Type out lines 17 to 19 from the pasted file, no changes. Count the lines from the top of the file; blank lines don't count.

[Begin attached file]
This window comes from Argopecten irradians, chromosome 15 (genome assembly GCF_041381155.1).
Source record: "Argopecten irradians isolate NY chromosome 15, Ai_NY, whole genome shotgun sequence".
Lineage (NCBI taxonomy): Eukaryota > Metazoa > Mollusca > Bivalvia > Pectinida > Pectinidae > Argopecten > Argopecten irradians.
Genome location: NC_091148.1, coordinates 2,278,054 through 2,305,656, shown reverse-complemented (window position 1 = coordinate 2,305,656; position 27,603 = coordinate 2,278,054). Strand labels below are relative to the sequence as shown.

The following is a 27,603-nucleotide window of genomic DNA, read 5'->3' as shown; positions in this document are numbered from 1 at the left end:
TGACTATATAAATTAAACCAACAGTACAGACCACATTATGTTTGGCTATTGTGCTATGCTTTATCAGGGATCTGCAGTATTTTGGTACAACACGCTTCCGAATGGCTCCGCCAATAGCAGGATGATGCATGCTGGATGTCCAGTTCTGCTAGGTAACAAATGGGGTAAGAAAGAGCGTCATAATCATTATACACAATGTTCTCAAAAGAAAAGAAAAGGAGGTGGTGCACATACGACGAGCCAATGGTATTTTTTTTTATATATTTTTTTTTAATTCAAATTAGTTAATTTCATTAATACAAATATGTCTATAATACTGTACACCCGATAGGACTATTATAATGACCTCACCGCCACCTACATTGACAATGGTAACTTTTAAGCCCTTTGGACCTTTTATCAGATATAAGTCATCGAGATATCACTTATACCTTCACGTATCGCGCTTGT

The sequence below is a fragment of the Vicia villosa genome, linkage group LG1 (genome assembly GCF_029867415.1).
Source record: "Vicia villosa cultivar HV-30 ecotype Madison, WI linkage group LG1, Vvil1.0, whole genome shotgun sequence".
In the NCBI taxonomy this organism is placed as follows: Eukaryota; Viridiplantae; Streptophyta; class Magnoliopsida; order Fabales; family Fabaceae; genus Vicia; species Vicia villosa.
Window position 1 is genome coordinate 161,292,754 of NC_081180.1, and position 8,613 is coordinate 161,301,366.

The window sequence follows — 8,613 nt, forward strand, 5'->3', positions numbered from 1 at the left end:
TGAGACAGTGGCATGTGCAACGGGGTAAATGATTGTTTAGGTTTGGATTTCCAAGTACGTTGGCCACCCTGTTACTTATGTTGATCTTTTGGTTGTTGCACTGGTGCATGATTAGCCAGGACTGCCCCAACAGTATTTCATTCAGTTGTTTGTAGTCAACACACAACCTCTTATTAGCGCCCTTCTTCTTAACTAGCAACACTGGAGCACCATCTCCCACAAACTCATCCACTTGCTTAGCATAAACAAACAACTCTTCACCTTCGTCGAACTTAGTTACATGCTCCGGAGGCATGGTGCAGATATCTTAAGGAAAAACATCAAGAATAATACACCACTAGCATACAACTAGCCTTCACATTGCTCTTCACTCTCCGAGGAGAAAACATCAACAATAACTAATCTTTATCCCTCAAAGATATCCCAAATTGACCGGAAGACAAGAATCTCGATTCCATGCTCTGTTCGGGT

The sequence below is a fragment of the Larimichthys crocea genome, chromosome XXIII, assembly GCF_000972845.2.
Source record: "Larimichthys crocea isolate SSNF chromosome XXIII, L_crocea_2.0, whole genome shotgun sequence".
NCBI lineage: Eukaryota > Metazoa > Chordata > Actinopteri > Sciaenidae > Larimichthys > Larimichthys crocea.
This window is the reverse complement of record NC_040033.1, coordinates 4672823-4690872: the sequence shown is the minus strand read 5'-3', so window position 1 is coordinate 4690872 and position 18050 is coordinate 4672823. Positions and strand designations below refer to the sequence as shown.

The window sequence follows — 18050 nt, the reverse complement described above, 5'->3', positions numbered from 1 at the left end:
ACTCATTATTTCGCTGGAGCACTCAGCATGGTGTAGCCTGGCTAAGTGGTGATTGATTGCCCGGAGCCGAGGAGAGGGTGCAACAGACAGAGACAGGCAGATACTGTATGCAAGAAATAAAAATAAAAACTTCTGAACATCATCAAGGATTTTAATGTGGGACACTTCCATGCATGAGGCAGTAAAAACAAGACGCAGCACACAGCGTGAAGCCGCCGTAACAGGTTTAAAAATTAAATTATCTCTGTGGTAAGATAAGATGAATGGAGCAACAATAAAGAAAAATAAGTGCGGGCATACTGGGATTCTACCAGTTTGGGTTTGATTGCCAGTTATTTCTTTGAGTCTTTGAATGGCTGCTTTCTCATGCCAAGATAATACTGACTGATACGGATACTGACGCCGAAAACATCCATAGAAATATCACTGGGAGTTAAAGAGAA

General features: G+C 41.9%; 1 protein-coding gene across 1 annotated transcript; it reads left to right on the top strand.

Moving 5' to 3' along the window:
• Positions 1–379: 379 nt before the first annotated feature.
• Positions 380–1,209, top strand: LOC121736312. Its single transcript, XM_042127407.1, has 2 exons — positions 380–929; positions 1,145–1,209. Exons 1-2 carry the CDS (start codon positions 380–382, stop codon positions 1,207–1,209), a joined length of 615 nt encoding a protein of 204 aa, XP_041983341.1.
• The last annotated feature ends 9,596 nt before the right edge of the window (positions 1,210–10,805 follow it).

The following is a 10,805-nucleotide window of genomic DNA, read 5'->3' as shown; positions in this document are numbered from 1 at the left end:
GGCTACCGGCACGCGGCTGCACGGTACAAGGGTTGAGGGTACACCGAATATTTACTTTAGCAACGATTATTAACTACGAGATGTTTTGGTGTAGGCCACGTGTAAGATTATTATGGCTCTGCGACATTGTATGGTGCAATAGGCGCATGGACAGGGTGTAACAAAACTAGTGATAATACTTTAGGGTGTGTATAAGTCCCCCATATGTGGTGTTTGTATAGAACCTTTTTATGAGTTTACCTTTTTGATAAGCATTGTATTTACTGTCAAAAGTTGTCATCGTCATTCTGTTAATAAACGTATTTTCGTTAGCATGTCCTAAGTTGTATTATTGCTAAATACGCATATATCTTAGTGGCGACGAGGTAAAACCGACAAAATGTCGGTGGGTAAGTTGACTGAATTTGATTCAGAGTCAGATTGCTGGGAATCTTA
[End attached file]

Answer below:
The window sequence follows — 18050 nt, the reverse complement described above, 5'->3', positions numbered from 1 at the left end:
ACTCATTATTTCGCTGGAGCACTCAGCATGGTGTAGCCTGGCTAAGTGGTGATTGATTGCCCGGAGCCGAGGAGAGGGTGCAACAGACAGAGACAGGCAGATACTGTATGCAAGAAATAAAAATAAAAACTTCTGAACATCATCAAGGATTTTAATGTGGGACACTTCCATGCATGAGGCAGTAAAAACAAGACGCAGCACACAGCGTGAAGCCGCCGTAACAGGTTTAAAAATTAAATTATCTCTGTGGTAAGATAAGATGAATGGAGCAACAATAAAGAAAAATAAGTGCGGGCATACTGGGATTCTACCAGTTTGGGTTTGATTGCCAGTTATTTCTTTGAGTCTTTGAATGGCTGCTTTCTCATGCCAAGATAATACTGACTGATACGGATACTGACGCCGAAAACATCCATAGAAATATCACTGGGAGTTAAAGAGAA

General features: G+C 41.9%; 1 protein-coding gene across 1 annotated transcript; it reads left to right on the top strand.